The Social Science Association Introduces Democratic Union. London: Social Science Association (circa 1948). Book, eight pages. “Scientific ideology, All-party conception, Political democracy, Economic democracy, Anti-fascism, MASS PSYCHOLOGY.”

Outline of Arguments Against M.R.A.. Circa 1949. Uncredited. Manuscript, ten pages. Notes for a debate against the Socialist Party of Great Britain, with emphasis placed on the Mass Rationality Assumption identified by Harold Walsby in his 1947 book The Domain of Ideologies. Attacks on the SPGB are “to be demonstrated by half-a-dozen well-chosen examples whipped across like so many straight lefts from Dick Barton.” Dick Barton was a character in a radio drama that began in 1949.

Freud and Hegel. Circa 1948. George Walford, eight pages. “There are two dominating figures in the study of human behaviour in modern times. These are George W. F. Hegel and Sigmund Freud. […] Our discussion will be confined to the attempt to trace, in a very partial fashion, the manner in which the essential principle of Hegel’s work – the universal principle which he terms dialectic – appears in the writings of Freud.”

Social Science Bulletin. 1 January 1948. [London]: Social Science Association. Periodical, four pages. Special Issue. Works by Richard Tatham. Lists “a most welcome new year present in the shape of a small delivery of Walsby’s The Domain of Ideologies by Harold Walsby as well as the contents of Science & Ideology #1 (March 1948).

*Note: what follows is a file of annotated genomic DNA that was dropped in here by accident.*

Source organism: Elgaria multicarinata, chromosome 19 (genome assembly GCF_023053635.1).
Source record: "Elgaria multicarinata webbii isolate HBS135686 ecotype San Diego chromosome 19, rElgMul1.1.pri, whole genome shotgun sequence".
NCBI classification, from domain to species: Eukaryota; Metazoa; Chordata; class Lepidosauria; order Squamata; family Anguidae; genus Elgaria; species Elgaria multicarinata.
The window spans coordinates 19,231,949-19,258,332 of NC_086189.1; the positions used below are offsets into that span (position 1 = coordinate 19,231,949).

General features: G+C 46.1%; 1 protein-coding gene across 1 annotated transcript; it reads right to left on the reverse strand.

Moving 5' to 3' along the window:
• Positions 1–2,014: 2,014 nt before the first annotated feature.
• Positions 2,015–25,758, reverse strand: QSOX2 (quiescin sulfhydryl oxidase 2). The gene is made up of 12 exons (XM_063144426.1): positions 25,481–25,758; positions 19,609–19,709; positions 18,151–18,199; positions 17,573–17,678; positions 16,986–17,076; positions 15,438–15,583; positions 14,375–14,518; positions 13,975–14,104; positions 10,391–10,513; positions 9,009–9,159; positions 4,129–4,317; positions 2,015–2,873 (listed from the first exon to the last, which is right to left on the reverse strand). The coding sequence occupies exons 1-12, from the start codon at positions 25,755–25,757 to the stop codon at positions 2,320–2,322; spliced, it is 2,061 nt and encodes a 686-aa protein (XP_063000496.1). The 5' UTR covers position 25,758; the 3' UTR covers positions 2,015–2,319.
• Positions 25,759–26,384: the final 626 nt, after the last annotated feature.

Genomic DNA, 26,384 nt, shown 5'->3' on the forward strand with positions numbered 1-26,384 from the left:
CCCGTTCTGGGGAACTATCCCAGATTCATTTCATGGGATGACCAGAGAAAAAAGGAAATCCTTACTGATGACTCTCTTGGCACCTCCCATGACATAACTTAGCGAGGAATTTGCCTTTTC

Tribune. 30 January 1948. Pages 13, 14 only. “The SSA announces Science & Ideology (a monthly bulletin). February issue includes: What is an Ideology? – Psychology of Conservatism – The Coming Ideology – Don’t Laugh at Mosley – Can Science Save Society? Special review of Walsby’s Domain of Ideologies. Send 5/- for 12 issues to Richard Tatham, [address].

Socialist Comment. Volume 14 Number 6. February 1948 Victoria: Socialist Party of Australia. Periodical, four pages.

Freedom. 21 February 1948. A Domain Still Unexplored by George Woodcock. Reprinted with reply in Science & Ideology number 2, April 1948.

Ideology and the Development of the Mind. “Summer 1948.” Manuscript, five pages. [P. J. Rollings]

The Economics of a Stable Society. “Summer 1948.” Manuscript, two pages. [P. J. Rollings]

Politics and the Scientific Method. “Summer 1948.” Manuscript, two pages. P. J. Rollings.

Socialist Standard. April 1948. Includes The Domain of Sterilities by Gilmac.

Science & Ideology. Number 1, March 1948. London: Social Science Association. Periodical, 16 pages. The Coming Ideology by Richard Tatham | Can Science Save Society by William Smith | Psychology of Conservatism by George Gook | Review of The Domain of Ideologies by RT [Richard Tatham] | Don’t Laugh at Mosley by Morris Richards | What is an Ideology? by G. W. Frederick. Also mentions George Walford, P. B. Lumley, B. Franklin, John Ward, F. W. Richter.

Science & Ideology. Number 2, April 1948. London: Social Science Association. Periodical, 16 pages. Russia America and Sciece by P. B. Lumley | Freud and Hegal by George Walford | Fascism Inside England by Peter Boud | The Coming Ideology (2) by Richard Tatham | A Domain Still Unexplored by George Woodcock | The Meaning of Dialectic by B. Franklin | Science and Anarchism by Richard Tatham. Also mentions the Mass Rationality Assumption